I’m sure it’s pretty clear by now that pedagogical literature is one of my main passions. I am totally convinced that reading good materials on teaching and learning helps faculty improve instructional practice at the same time it motivates the effort good teaching requires. I am equally convinced that most teachers don’t read as much of this literature as they should, although readers of this blog are probably exceptions. To advance the cause of scholarship on teaching and learning, as in to make more faculty aware of good resources, I read widely, across disciplines, around and between them. It makes my day when I discover something new, albeit with chagrin when I don’t discover it in as timely a manner as I should.
My latest discovery is a new journal that published its inaugural issue in 2007. It is a discipline-based pedagogical periodical, Advances in Engineering Education. Its mission is to disseminate “significant, proven innovations” in engineering education. If you don’t teach engineering, it’s not something I’d put high on your pedagogical reading list, although I will be highlighting several articles with broadly applicable content in upcoming issues of The Teaching Professor.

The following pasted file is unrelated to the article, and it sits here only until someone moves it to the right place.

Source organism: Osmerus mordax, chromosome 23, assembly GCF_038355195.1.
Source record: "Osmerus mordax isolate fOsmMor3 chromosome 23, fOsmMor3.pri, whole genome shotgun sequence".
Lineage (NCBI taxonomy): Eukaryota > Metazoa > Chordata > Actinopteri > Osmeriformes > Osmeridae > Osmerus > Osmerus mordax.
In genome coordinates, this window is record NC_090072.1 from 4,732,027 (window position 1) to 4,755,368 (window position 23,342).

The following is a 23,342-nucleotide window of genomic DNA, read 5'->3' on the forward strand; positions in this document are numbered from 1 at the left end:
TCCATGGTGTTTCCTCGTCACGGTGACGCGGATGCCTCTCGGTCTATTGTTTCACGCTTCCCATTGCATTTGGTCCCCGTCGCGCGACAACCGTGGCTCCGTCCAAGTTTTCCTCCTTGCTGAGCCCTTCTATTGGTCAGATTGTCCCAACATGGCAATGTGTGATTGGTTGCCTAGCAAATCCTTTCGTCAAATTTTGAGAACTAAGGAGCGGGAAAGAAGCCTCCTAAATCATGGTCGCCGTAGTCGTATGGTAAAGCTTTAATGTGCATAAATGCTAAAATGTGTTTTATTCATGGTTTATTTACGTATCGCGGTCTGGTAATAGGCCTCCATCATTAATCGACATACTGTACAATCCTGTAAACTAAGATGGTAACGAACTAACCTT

What’s exciting and interesting about this online publication is its commitment to publish articles that describe innovative educational practices. It’s not a research journal—engineering already has one of those, the Journal of Engineering Education, which in 2003 made a commitment to focus on research in engineering education. That’s fine. It has been and continues to be an especially robust pedagogical periodical. But I have long argued that increased interest in faculty doing pedagogical research as part of the scholarship of teaching movement should not rule out lessons learned through practice. There should be a place in the pedagogical literature for work that describes (with rigor) and assesses (appropriately) faculty efforts to implement new strategies and approaches in the classroom. All of us have lessons to learn from the wisdom of practice. It is encouraging to see a discipline that recognizes the need for this kind of literature and models the high standards that make this work credible scholarship and useful to faculty within the field and beyond.